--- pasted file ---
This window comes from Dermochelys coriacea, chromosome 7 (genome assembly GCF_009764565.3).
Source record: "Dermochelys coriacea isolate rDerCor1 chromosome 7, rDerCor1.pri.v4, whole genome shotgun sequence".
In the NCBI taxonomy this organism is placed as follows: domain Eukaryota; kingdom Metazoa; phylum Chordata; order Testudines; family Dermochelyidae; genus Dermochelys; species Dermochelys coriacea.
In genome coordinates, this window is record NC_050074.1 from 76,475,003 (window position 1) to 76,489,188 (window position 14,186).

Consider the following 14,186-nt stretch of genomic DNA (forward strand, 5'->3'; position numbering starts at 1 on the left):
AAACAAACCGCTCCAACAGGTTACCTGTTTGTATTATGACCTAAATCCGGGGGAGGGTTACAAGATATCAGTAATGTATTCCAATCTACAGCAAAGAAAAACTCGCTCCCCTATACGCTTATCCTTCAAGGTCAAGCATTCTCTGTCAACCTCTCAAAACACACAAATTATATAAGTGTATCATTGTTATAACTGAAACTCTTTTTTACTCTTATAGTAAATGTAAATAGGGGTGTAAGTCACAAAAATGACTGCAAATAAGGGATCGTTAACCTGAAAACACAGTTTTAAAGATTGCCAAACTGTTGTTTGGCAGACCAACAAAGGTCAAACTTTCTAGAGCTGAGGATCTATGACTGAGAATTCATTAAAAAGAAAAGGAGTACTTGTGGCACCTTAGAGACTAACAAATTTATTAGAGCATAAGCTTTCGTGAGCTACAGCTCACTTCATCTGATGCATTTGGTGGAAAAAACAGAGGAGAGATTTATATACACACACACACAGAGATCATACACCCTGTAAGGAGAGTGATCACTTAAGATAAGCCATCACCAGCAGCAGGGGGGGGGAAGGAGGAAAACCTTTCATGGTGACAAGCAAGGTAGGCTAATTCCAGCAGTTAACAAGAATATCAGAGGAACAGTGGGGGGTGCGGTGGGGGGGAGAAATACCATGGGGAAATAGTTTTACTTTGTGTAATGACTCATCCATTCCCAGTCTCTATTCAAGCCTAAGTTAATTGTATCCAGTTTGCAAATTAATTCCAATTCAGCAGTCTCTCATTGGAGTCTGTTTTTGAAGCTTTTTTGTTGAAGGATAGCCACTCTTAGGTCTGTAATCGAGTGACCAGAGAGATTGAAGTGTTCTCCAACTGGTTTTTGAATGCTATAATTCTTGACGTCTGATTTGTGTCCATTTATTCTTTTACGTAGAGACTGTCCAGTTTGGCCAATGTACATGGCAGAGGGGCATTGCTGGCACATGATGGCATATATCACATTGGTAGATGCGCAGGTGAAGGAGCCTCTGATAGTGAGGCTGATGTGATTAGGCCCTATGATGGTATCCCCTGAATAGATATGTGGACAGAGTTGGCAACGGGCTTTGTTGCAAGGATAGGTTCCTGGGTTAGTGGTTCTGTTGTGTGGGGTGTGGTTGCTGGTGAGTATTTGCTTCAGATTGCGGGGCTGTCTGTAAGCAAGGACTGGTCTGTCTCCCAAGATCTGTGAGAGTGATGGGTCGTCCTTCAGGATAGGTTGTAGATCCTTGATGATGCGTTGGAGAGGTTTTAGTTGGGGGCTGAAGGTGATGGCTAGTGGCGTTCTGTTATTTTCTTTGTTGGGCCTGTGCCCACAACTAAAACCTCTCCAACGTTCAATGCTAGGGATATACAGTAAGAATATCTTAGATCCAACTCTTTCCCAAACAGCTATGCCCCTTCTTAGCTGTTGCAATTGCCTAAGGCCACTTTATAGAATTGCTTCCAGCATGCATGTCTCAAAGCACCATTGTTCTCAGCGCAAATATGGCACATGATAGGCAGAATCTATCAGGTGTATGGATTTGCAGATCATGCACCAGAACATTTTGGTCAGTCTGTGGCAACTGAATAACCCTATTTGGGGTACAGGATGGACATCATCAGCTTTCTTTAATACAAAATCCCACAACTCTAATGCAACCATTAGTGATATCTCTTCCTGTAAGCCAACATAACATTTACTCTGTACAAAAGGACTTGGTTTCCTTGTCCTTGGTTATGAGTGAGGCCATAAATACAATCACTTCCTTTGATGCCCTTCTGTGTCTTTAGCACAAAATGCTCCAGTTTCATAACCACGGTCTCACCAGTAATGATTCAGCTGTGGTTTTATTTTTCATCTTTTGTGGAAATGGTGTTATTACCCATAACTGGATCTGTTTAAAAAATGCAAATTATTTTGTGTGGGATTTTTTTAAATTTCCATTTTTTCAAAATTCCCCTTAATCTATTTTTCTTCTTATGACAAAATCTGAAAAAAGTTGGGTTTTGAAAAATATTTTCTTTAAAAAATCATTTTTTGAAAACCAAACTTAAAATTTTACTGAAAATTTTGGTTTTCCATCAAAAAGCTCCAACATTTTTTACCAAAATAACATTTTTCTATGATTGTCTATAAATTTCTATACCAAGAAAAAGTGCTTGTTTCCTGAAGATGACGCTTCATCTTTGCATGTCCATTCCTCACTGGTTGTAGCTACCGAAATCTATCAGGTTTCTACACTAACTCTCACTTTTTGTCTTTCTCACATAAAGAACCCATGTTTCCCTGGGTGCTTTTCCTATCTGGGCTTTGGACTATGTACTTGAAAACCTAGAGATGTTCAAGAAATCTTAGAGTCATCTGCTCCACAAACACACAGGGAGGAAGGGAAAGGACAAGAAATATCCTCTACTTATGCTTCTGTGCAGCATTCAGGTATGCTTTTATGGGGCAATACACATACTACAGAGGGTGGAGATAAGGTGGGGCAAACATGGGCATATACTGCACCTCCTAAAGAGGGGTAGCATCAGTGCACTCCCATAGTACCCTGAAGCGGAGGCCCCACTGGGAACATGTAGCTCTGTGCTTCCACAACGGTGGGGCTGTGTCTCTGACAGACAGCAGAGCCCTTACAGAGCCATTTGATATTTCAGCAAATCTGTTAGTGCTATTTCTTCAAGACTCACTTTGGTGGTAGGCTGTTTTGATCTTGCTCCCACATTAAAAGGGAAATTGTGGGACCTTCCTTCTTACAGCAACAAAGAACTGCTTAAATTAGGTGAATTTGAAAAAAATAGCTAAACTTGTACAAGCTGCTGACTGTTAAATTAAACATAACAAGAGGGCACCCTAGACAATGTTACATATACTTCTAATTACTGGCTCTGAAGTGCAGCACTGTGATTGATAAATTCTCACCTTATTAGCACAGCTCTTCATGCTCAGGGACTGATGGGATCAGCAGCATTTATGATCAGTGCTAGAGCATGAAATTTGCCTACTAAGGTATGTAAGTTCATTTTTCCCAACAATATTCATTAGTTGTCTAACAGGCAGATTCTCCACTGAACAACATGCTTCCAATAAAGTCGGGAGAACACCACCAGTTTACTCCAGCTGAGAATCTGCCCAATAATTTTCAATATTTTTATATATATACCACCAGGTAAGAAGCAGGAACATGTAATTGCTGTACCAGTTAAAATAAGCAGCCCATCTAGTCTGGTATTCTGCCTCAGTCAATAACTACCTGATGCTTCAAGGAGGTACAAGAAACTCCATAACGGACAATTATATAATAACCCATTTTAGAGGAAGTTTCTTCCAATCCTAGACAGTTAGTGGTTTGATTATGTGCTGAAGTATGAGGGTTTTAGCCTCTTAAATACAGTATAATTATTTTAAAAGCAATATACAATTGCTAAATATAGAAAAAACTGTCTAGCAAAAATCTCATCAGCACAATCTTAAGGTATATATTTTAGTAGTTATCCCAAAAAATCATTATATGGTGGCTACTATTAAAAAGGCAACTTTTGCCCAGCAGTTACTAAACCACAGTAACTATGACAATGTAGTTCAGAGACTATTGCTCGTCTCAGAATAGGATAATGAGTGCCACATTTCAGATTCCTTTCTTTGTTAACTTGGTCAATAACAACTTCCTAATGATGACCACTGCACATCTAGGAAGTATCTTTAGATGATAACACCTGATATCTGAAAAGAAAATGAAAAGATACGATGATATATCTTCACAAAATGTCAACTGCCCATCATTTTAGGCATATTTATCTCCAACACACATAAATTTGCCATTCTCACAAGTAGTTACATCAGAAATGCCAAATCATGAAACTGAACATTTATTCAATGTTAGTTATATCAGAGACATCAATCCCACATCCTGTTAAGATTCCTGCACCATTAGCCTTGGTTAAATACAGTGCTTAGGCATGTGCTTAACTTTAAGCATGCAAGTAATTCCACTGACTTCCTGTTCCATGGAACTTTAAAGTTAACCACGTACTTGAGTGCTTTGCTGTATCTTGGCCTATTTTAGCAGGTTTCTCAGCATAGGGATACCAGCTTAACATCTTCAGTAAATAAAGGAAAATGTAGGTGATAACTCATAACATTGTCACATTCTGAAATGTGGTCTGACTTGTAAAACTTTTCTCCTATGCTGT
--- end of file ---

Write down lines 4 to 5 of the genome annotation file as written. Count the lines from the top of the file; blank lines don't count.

In genome coordinates, this window is record NC_050074.1 from 76,475,003 (window position 1) to 76,489,188 (window position 14,186).

Consider the following 14,186-nt stretch of genomic DNA (forward strand, 5'->3'; position numbering starts at 1 on the left):